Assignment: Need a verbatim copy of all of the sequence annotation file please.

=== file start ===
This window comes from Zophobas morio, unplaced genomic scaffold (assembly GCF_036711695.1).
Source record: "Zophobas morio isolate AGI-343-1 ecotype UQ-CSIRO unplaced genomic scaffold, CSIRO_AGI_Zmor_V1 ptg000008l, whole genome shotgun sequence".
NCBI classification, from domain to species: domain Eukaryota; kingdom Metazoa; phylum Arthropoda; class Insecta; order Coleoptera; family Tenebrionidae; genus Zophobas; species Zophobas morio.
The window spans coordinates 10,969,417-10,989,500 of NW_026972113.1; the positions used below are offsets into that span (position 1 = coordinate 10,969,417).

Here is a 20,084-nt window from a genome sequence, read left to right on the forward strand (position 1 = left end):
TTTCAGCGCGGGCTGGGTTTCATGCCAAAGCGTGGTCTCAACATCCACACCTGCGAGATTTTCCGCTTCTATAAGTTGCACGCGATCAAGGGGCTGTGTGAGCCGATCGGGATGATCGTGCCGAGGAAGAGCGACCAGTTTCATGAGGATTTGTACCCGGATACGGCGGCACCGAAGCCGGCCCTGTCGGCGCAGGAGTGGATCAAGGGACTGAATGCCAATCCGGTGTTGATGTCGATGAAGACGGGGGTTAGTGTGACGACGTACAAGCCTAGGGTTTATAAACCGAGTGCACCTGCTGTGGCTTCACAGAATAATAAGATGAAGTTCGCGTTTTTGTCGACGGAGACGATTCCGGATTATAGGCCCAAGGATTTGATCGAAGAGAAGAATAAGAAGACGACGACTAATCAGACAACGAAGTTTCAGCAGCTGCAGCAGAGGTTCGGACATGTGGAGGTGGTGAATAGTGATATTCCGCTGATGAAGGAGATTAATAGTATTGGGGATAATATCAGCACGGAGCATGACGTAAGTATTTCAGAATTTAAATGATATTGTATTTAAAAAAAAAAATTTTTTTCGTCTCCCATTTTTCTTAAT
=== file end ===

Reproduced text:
This window comes from Zophobas morio, unplaced genomic scaffold (assembly GCF_036711695.1).
Source record: "Zophobas morio isolate AGI-343-1 ecotype UQ-CSIRO unplaced genomic scaffold, CSIRO_AGI_Zmor_V1 ptg000008l, whole genome shotgun sequence".
NCBI classification, from domain to species: domain Eukaryota; kingdom Metazoa; phylum Arthropoda; class Insecta; order Coleoptera; family Tenebrionidae; genus Zophobas; species Zophobas morio.
The window spans coordinates 10,969,417-10,989,500 of NW_026972113.1; the positions used below are offsets into that span (position 1 = coordinate 10,969,417).

Here is a 20,084-nt window from a genome sequence, read left to right on the forward strand (position 1 = left end):
TTTCAGCGCGGGCTGGGTTTCATGCCAAAGCGTGGTCTCAACATCCACACCTGCGAGATTTTCCGCTTCTATAAGTTGCACGCGATCAAGGGGCTGTGTGAGCCGATCGGGATGATCGTGCCGAGGAAGAGCGACCAGTTTCATGAGGATTTGTACCCGGATACGGCGGCACCGAAGCCGGCCCTGTCGGCGCAGGAGTGGATCAAGGGACTGAATGCCAATCCGGTGTTGATGTCGATGAAGACGGGGGTTAGTGTGACGACGTACAAGCCTAGGGTTTATAAACCGAGTGCACCTGCTGTGGCTTCACAGAATAATAAGATGAAGTTCGCGTTTTTGTCGACGGAGACGATTCCGGATTATAGGCCCAAGGATTTGATCGAAGAGAAGAATAAGAAGACGACGACTAATCAGACAACGAAGTTTCAGCAGCTGCAGCAGAGGTTCGGACATGTGGAGGTGGTGAATAGTGATATTCCGCTGATGAAGGAGATTAATAGTATTGGGGATAATATCAGCACGGAGCATGACGTAAGTATTTCAGAATTTAAATGATATTGTATTTAAAAAAAAAAATTTTTTTCGTCTCCCATTTTTCTTAAT